Our Theme 1 programme is being developed across the following three strategic areas to address high-level questions concerning the capacity of rock weathering driven by intensively managed crops to capture carbon and ultimately affect future CO2-climate trajectories, ocean-atmosphere chemistry and marine ecosystems.Find out more
Our Theme 2 programme is utilising world-class controlled environment facilities in Sheffield to elucidate mechanisms and genetic controls on weathering by major warm climate crops (maize and rice) to accelerate the development of new faster weathering varieties that maximise carbon capture and protection against pests and diseases, thus reducing pesticide usage and costs.Find out more
Our Theme 3 programme is undertaking large-scale field trials to address questions concerning rates of rock weathering in agricultural soils under natural conditions and how feedbacks, e.g., via nutrient release and pH change, may increase food/bioenergy crop productivity and slow soil greenhouse gas emissions.Find out more
Our Theme 4 programme is addressing the real-world feasibility of enhanced weathering through integrated assessment modelling of its environmental and socio-economic impacts, assessment of a global sustainable supply chain capable of carbon capture and storage, and developing a responsible research and innovation framework.Find out more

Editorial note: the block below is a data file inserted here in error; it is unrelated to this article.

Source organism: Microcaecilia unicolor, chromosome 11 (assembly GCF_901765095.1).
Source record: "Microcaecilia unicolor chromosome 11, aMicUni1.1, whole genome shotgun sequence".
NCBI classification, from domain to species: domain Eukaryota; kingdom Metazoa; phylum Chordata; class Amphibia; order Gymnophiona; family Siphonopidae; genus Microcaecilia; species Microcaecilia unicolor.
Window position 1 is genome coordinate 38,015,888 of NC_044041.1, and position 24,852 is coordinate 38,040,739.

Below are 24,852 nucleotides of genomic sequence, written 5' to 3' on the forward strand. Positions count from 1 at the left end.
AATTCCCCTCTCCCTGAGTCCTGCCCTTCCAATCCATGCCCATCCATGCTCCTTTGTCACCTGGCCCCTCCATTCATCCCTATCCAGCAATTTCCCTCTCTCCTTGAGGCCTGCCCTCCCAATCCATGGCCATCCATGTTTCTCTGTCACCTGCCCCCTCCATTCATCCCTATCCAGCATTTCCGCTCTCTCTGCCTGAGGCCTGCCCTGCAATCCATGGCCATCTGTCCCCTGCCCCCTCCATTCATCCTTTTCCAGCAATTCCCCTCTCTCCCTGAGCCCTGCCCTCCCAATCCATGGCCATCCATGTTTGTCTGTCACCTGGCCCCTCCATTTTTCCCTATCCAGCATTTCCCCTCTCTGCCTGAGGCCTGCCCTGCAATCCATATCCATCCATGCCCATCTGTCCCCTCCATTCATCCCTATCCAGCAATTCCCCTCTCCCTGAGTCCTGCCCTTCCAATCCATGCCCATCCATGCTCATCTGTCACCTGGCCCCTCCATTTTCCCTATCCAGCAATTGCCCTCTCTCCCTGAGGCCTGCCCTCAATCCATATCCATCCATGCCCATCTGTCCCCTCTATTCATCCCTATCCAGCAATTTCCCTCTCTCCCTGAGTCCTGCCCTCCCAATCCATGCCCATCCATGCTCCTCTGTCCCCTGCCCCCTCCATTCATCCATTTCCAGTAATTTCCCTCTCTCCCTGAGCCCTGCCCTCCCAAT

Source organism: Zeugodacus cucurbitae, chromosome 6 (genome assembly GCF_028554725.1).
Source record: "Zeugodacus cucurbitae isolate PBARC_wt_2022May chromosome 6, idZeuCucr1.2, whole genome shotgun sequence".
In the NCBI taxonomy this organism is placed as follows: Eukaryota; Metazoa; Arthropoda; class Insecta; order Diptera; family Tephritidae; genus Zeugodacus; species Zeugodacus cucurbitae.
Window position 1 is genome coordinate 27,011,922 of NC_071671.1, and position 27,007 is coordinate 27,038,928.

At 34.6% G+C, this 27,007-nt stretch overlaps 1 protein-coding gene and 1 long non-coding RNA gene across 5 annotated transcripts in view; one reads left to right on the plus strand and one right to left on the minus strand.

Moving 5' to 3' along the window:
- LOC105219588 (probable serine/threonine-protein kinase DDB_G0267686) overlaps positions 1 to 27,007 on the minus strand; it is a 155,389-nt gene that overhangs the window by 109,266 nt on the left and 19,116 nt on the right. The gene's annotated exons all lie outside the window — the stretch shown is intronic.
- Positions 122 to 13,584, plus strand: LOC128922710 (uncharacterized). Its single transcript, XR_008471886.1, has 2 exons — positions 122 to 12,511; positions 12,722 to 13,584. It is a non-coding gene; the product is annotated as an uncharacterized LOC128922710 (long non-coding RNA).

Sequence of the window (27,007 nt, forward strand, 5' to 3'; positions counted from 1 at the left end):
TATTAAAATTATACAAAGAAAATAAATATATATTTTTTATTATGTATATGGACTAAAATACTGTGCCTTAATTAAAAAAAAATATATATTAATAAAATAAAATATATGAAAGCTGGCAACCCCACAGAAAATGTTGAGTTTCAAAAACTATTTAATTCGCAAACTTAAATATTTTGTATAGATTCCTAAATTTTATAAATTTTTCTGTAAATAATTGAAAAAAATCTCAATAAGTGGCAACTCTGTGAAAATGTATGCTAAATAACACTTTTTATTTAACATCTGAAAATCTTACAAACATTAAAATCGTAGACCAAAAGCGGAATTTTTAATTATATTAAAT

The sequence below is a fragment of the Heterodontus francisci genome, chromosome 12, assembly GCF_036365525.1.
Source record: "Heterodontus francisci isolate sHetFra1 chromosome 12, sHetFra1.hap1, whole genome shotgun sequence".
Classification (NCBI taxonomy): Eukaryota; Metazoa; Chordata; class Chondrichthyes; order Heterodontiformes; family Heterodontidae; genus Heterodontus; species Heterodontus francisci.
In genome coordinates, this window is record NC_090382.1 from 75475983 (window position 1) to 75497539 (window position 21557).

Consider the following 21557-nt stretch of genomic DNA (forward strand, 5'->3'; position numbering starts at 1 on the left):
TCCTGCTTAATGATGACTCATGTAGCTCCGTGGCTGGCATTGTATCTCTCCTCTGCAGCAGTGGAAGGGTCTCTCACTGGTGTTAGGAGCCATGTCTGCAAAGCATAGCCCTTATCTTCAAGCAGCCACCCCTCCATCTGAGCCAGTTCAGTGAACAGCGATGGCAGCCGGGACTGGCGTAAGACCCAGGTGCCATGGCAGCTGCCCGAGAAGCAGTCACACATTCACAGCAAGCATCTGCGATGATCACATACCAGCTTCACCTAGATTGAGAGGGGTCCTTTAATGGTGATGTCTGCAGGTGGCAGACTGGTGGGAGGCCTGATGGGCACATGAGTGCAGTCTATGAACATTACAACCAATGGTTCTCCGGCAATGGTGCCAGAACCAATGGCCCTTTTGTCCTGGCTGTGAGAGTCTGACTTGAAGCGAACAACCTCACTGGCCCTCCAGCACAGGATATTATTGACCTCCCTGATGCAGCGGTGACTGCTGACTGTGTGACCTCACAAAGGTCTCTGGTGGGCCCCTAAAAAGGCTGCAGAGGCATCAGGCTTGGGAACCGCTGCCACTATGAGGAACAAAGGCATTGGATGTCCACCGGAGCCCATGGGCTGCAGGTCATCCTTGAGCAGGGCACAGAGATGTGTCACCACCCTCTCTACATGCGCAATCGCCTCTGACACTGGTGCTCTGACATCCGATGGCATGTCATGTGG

Dec 19, 2018
Speaking at the UNFCCC COP24 Press Conference, 13th December 2018, with Stuart Scott, Executive Director of ScientistsWarning.org and Victoria Hurth, Associate Professor of Sustainable Business, University of Plymouth.
https://ScientistsWarning.org – David Beerling, University of Sheffield presents us with his current research into how we might trap gigatons of Carbon, using rock waste from previous mining, and a technique called ‘enhanced weathering’.
Dec 3, 2018
BBC Science Editor, David Shukman, reports on the hopes for potentially removing carbon dioxide from the air:
Scientists say it’s not enough to cut our emissions of greenhouse gases – we’ve got to draw them out of the air as well, if we’re to have any chance of avoiding the worst impacts of global warming. But how to do that? We look at the latest research.
Nov 29, 2018
BBC Science Editor, David Shukman, reports on the hopes for potentially removing carbon dioxide from the atmosphere including research by Professor David Beerling and the team at the Leverhulme Centre for Climate Change Mitigation (LC3M), into how agriculture can help tackle climate change.
Prof Beerling knows that some regard this as over-optimistic but he is clear that a grand strategy is needed.
“Once CO2 goes up into the air, it doesn’t come down unless you do something about it, and the effects last for millennia. And once the ice sheets go, that’s it,” with millions of people living on or close to coastlines at risk.
“At the moment we have no idea how to remove billions of tonnes of CO2 from the atmosphere… it’s an enormous technological challenge that dwarfs anything we’ve seen before.”